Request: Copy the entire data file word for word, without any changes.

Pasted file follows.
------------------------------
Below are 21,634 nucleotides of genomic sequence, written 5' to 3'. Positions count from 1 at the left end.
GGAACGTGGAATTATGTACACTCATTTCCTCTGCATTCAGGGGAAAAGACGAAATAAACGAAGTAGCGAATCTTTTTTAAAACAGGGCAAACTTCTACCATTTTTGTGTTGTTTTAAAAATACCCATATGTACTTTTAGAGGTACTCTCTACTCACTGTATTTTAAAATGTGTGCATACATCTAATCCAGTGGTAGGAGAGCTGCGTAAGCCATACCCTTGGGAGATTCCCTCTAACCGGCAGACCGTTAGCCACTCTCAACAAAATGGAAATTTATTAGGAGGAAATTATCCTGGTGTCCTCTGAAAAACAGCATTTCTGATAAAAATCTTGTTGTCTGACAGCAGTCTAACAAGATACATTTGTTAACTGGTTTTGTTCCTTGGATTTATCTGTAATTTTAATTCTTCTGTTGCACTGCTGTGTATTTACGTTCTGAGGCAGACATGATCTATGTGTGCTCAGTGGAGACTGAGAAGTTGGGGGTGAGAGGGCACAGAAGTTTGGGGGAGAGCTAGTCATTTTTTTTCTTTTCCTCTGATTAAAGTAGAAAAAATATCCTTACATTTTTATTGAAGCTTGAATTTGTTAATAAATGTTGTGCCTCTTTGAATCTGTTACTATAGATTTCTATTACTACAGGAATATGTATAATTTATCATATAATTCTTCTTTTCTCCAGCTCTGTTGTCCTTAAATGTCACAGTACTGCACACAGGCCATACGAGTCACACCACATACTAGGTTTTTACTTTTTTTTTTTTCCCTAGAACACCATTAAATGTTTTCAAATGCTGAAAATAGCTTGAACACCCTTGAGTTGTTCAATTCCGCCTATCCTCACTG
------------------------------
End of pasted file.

Below are 21,634 nucleotides of genomic sequence, written 5' to 3'. Positions count from 1 at the left end.
GGAACGTGGAATTATGTACACTCATTTCCTCTGCATTCAGGGGAAAAGACGAAATAAACGAAGTAGCGAATCTTTTTTAAAACAGGGCAAACTTCTACCATTTTTGTGTTGTTTTAAAAATACCCATATGTACTTTTAGAGGTACTCTCTACTCACTGTATTTTAAAATGTGTGCATACATCTAATCCAGTGGTAGGAGAGCTGCGTAAGCCATACCCTTGGGAGATTCCCTCTAACCGGCAGACCGTTAGCCACTCTCAACAAAATGGAAATTTATTAGGAGGAAATTATCCTGGTGTCCTCTGAAAAACAGCATTTCTGATAAAAATCTTGTTGTCTGACAGCAGTCTAACAAGATACATTTGTTAACTGGTTTTGTTCCTTGGATTTATCTGTAATTTTAATTCTTCTGTTGCACTGCTGTGTATTTACGTTCTGAGGCAGACATGATCTATGTGTGCTCAGTGGAGACTGAGAAGTTGGGGGTGAGAGGGCACAGAAGTTTGGGGGAGAGCTAGTCATTTTTTTTCTTTTCCTCTGATTAAAGTAGAAAAAATATCCTTACATTTTTATTGAAGCTTGAATTTGTTAATAAATGTTGTGCCTCTTTGAATCTGTTACTATAGATTTCTATTACTACAGGAATATGTATAATTTATCATATAATTCTTCTTTTCTCCAGCTCTGTTGTCCTTAAATGTCACAGTACTGCACACAGGCCATACGAGTCACACCACATACTAGGTTTTTACTTTTTTTTTTTTCCCTAGAACACCATTAAATGTTTTCAAATGCTGAAAATAGCTTGAACACCCTTGAGTTGTTCAATTCCGCCTATCCTCACTG